David Cranston

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David Alan Cranston
Born (1945-10-20) 20 October 1945 (age 72)
Allegiance  United Kingdom
Service/branch  British Army
Years of service 1966–1995
Rank Brigadier
Unit Royal Artillery
Army Air Corps
Commands held Commander, 4 Regiment, Army Air Corps (1986-1988)
Chief of Staff, 2nd Infantry Division(1988-1990)
Commander, British Army Aviation, Germany (1990-1992)
Deputy, Head of Mission, European Union Monitoring Mission to the former Yugoslavia (1992)
Deputy Commander, Multinational Airmobile Division, Germany (1994-1995)
Battles/wars Yugoslav Wars
Awards Commander of the Order of the British Empire
Other work Director General, National Association of Pension Funds

Brigadier David Alan Cranston, CBE (born 20 October 1945) is a retired senior British Army officer.[1] He was Director General of the National Association of Pension Funds from 2000-2001.[2]


David Cranston was educated at Strathallan School in Perthshire and the Royal Military Academy, Sandhurst.[1]


Following graduation Cranston was promoted from officer cadet to 2nd lieutenant with The Royal Artillery on the 29 July 1966.[3] He was promoted to lieutenant on the 29 January 1968,[4] captain on the 29 July 1972,[5] and major on the 31 December 1977.[6] Cranston transferred from the Royal Artillery to the Army Air Corps on the 1 January 1979.[7]

In 1983 Cranston served as Chief of Staff at the headquarters of British Forces in Belize.[1] On the 30 June 1984 he was promoted to lieutenant colonel.[8] From 1984-1986 he was based at RMCS Shrivenham.[1] In 1986 he was appointed Commander of 4 Regiment, Air Army Corps and in 1988 Chief of Staff of the 2nd Infantry Division.[1] On the 31 December 1990 he was promoted to brigadier.[9] From 1990-1992 he was Commander of British Army Aviation in Germany.[1]

In 1992 he was appointed Deputy, Head of Mission of the European Union Monitoring Mission to the former Yugoslavia.[1] On the 12 June 1993 he was appointed a Commander of the Order of the British Empire.[10] From 1994-1995 Cranston was Deputy Commander of the Multinational Airmobile Division based in Germany.[1] He retired from the Army on 14 May 1995.[11]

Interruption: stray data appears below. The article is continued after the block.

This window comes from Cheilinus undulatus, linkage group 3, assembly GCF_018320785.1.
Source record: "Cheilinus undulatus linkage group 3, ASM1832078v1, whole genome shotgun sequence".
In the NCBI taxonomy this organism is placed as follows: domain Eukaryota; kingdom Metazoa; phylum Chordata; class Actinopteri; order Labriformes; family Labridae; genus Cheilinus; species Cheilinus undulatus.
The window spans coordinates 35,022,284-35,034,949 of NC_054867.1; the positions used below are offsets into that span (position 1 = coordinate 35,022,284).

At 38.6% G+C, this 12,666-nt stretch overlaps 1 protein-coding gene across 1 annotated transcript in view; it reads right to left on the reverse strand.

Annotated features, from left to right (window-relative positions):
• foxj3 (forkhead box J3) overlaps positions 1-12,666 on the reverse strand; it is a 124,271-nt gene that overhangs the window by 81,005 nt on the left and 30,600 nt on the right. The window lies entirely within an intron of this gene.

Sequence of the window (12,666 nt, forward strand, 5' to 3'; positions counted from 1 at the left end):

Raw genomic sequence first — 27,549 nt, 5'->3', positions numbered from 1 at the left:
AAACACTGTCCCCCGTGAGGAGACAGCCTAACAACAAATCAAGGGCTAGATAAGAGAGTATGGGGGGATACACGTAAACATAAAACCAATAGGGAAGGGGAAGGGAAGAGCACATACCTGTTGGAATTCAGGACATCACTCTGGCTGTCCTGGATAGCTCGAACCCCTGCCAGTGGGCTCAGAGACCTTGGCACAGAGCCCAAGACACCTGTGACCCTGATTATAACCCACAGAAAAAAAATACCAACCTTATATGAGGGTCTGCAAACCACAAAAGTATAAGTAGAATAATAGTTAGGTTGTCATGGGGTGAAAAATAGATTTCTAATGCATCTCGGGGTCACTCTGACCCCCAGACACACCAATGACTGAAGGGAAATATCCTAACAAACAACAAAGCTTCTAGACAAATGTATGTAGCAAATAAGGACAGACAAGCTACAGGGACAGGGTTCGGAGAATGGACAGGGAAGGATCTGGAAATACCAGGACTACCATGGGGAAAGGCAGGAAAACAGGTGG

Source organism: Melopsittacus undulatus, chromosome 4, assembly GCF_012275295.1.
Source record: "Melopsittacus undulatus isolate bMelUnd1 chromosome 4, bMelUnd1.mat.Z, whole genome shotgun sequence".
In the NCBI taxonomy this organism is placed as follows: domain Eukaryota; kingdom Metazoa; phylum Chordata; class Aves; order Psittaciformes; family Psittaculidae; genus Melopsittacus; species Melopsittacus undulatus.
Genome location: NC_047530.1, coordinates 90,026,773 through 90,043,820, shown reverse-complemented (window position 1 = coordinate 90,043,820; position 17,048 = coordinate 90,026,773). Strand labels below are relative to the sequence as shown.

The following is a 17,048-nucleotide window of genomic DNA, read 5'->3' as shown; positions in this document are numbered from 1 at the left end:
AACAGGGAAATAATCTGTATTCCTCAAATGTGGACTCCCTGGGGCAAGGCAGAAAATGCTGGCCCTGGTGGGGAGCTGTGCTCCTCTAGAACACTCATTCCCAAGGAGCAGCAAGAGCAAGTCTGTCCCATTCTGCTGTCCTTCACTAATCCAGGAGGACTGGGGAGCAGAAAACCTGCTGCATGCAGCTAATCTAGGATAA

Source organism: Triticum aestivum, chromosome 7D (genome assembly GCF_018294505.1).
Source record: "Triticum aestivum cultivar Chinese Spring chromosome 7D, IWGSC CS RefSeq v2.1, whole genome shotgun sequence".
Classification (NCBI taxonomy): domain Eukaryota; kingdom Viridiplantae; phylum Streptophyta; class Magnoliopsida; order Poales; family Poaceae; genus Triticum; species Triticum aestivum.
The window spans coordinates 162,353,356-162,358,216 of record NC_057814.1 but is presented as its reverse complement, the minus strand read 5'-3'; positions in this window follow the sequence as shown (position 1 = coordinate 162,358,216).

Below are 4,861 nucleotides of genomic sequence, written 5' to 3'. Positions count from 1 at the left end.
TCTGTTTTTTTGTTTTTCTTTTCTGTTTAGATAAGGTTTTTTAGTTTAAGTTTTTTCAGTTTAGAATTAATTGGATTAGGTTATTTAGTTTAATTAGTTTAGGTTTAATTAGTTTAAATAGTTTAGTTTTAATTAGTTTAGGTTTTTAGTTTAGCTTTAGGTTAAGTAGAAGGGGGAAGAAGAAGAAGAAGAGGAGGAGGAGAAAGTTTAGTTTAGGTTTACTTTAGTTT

Executive appointments[edit]


  1. ^ a b c d e f g h i j k Cranston, David Alan. ukwhoswho.com. Who's Who. 2016 (November 2015 online ed.). A & C Black, an imprint of Bloomsbury Publishing plc.  closed access publication – behind paywall
  2. ^ "Cranston to depart as NAPF director-general". Financial Times. 14 December 2001. p. 24. Retrieved 5 December 2013. The National Association of Pension Funds surprised the City yesterday with the announcement of the departure of David Cranston, its director-general, after just 18 months in the job. Mr Cranston said he wanted a change after a "intense and successful" period for both the NAPF and the pensions industry. 
  3. ^ "No. 44126". The London Gazette (Supplement). 30 September 1966. pp. 10604–10605. 
  4. ^ "No. 44513". The London Gazette (Supplement). 30 January 1968. p. 1181. 
  5. ^ "No. 45738". The London Gazette (Supplement). 1 August 1972. pp. 9155–9156. 
  6. ^ "No. 47432". The London Gazette (Supplement). 10 January 1978. p. 310. 
  7. ^ "No. 47745". The London Gazette (Supplement). 16 January 1979. p. 656. 
  8. ^ "No. 49807". The London Gazette (Supplement). 17 July 1984. p. 656. 
  9. ^ "No. 52427". The London Gazette (Supplement). 22 January 1991. p. 1043. 
  10. ^ "No. 53333". The London Gazette (Supplement). 12 June 1993. p. 34. 
  11. ^ "No. 54035". The London Gazette (Supplement). 16 May 1995. p. 6941. 
  12. ^ a b "People & Business". The Independent. 4 December 1997. Retrieved 18 November 2012. 
  13. ^ "Ex-pilot lands in combat zone: Interview: David Cranston, director general, National Association of Pension Funds". The Guardian. 29 July 2000. p. 24. Retrieved 5 December 2012. Cranston's shoes were barely under the director general's desk this month at the National Association of Pension Funds when the organisation - which represents fund managers in charge of pounds 450bn - issued its first warnings about the bonuses being handed out to Britain's corporate bosses. 
  14. ^ "National Olympic Committee". Docstoc. 2012. Retrieved 18 November 2012. 
  15. ^ "News-Great Britain". International Biathlon Union. 2011. Retrieved 18 November 2012.